ZELIZER: Biden has the power of the presidency behind him. And what a president can do is direct the national conversation and focus on issues that the President wants to focus on. So, right now, to move backwards and to become engaged in a debate about disinformation and smear will do nothing for Biden, nor will it do anything for the nation. What Biden can do is keep talking about the stimulus keep talking about the pandemic program, and that ultimately will curtail the impact that the former president can have when he delivers these speeches.

BLACKWELL: Control room, let's see if we can get sought for up. Let me know when you have it, please. After this meeting with President Trump a few weeks ago, House Minority Leader Kevin McCarthy released a statement they're read in part: "Today, President Trump committed to helping elect Republicans in the House and Senate in 2022. And listen to this exchange, this is from his news conference yesterday.


UNIDENTIFIED FEMALE: Have you gotten a commitment from the former president, not to primary sitting members of Congress? And if not, do you want one?

REP. KEVIN MCCARTHY (R-CA): I don't have a commitment with that. I worked closely with the President on working on endorsements to win seats in the House.


BLACKWELL: How do they navigate this space? I mean, on one hand, you've got the Minority Leader whose job it is to not only keep the members he adds, but try to grow that into a majority, but also this loyalty bordering on fealty to the former president who's trying to, to replace some of those members and potentially put those seats in jeopardy.

ZELIZER: The fealty is the major part of what you said. And I don't think that goes away. I think McCarthy will work with the former president with everyone allied with the former president's kind of universe to make sure that members hold the line and that they are loyal to what is the Republican agenda? I don't think there's a civil war. I don't think there's great tension between McCarthy and the former President. And I think it will be about maintaining discipline, so that city members don't have to be primary because they're acting as Trumpian as can be.

BLACKWELL: Julian Zelizer always good to have your insight, sir, enjoy the weekend.

ZELIZER: Thank you.


PAUL: A single shot vaccine is creating a major safety hurdle. What you need to know about the Johnson and Johnson vaccine. The many are calling a game changer here.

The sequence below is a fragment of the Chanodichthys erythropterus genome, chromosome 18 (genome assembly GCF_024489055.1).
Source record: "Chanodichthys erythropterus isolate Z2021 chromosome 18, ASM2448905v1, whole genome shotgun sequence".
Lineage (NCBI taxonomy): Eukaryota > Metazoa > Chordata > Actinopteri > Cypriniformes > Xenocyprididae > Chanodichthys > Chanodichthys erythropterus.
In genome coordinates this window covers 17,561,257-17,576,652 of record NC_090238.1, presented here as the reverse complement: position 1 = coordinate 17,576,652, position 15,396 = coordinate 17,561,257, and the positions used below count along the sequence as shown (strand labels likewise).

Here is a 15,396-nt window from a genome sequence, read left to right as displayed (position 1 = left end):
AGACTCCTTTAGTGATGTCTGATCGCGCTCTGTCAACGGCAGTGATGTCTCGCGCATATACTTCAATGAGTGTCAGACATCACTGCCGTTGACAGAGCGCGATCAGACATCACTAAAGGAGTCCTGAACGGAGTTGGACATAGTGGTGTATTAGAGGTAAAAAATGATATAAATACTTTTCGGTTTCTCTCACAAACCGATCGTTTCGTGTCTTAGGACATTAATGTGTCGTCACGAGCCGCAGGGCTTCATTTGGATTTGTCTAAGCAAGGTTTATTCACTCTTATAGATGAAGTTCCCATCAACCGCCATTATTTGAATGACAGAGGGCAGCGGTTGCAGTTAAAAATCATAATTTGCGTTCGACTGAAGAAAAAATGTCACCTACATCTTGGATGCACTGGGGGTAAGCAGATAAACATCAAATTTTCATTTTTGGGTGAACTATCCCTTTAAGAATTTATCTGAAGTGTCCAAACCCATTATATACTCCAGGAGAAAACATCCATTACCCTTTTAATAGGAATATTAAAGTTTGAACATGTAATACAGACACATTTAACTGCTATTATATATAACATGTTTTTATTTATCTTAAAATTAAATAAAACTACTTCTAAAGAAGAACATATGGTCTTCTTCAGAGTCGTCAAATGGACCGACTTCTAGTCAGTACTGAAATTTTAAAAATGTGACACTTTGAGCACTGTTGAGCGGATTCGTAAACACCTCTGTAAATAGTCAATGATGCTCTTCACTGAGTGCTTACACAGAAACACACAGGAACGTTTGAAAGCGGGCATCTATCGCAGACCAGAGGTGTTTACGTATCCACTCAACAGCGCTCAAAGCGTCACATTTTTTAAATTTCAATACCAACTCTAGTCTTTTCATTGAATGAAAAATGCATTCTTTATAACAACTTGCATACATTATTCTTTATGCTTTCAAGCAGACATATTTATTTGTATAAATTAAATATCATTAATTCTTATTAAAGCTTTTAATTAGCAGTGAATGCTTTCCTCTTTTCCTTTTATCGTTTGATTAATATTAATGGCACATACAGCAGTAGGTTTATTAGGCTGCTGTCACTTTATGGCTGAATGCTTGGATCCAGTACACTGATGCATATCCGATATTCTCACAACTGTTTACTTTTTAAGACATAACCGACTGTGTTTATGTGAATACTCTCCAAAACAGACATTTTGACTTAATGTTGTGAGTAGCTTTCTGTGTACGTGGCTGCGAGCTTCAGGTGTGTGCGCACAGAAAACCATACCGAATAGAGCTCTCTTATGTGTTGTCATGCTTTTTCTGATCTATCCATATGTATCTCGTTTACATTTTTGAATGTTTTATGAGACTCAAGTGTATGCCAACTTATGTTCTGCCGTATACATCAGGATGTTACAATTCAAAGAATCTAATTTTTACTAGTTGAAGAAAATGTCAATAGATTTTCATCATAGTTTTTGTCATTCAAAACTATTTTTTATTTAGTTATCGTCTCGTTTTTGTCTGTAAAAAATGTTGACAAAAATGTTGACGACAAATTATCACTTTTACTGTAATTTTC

BLACKWELL: and President by to travel to Texas as the state recovers from the historic winter storm. We've got the latest on the recovery efforts and the challenges still ahead.


PAUL: So, important stuff going on today. First of all, the FDA could grant emergency authorization from Johnson and Johnson's COVID-19 vaccine. They say they're moving quickly after an advisory committee recommended the shot.

BLACKWELL: Now, once that happens close to four million doses could be sent across the country as early as next week. Right now, almost seven percent of the population has been fully vaccinated. Johnson and Johnson single dose shot likely bump that number up significantly. Let's go now to CNN's Polo Sandoval, he's at a mass vaccination, vaccination site in New York. So, the CDC will have of course the final say on the J&J shot scheduled to meet tomorrow. When could we see the distribution, the injection of these Johnson and Johnson vaccines?

POLO SANDOVAL, CNN CORRESPONDENT: According to experts, almost immediately after that authorization is finally issued and they received that go ahead to begin those shipments, Victor, across the country, including to this vaccination location here in, in Brooklyn, New York where people are ready lining up ahead of the reopening of it in just about an hour or so. Look, the FDA Advisory Committee saying that this was an easy decision and really stressing the importance of trying to beat this pandemic, especially if this single dose vaccine can meet increasing supplies throughout the country.